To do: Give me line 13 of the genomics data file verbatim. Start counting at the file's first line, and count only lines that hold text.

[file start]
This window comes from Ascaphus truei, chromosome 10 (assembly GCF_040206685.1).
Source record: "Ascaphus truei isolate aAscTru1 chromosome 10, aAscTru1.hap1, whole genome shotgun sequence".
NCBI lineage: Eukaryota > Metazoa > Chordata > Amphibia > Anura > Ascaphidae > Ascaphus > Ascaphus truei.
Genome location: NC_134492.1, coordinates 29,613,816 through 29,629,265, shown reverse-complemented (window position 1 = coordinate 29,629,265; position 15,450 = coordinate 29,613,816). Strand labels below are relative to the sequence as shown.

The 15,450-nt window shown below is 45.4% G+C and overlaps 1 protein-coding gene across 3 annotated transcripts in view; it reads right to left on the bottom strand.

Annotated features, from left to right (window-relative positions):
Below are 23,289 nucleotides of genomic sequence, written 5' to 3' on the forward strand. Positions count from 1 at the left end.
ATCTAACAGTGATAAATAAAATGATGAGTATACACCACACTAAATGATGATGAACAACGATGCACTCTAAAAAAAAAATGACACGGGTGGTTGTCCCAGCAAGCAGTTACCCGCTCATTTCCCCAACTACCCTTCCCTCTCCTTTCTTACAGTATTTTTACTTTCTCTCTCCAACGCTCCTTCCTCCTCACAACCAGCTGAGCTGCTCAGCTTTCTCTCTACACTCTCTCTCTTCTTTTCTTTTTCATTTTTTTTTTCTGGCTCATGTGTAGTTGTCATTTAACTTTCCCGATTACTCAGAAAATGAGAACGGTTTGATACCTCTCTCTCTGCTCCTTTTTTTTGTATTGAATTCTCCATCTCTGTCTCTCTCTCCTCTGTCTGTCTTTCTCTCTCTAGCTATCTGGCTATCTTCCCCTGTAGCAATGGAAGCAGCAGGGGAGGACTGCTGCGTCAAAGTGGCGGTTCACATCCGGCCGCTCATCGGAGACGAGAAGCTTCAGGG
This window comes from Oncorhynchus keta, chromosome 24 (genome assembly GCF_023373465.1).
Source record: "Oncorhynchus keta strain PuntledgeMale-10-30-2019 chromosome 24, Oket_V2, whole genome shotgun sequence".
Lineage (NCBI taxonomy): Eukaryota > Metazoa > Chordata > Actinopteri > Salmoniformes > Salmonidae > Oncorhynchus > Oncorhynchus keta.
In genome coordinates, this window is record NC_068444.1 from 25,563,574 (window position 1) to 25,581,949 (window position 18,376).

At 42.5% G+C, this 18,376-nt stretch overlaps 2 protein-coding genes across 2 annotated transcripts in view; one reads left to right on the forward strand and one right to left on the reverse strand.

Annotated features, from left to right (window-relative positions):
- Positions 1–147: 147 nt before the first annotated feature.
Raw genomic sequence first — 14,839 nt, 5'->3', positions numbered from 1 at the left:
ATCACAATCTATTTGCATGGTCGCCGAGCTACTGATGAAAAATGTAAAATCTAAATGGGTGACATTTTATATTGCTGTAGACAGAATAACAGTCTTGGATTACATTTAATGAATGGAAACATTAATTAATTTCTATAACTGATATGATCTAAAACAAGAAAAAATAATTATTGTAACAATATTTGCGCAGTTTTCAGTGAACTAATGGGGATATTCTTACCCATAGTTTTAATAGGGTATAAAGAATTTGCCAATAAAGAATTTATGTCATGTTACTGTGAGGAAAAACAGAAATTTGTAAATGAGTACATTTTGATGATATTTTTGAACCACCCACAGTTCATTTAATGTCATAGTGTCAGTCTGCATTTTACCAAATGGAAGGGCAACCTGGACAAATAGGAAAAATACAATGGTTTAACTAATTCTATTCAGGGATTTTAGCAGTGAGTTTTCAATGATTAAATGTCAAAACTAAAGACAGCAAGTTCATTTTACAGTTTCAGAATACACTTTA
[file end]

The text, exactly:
At 42.5% G+C, this 18,376-nt stretch overlaps 2 protein-coding genes across 2 annotated transcripts in view; one reads left to right on the forward strand and one right to left on the reverse strand.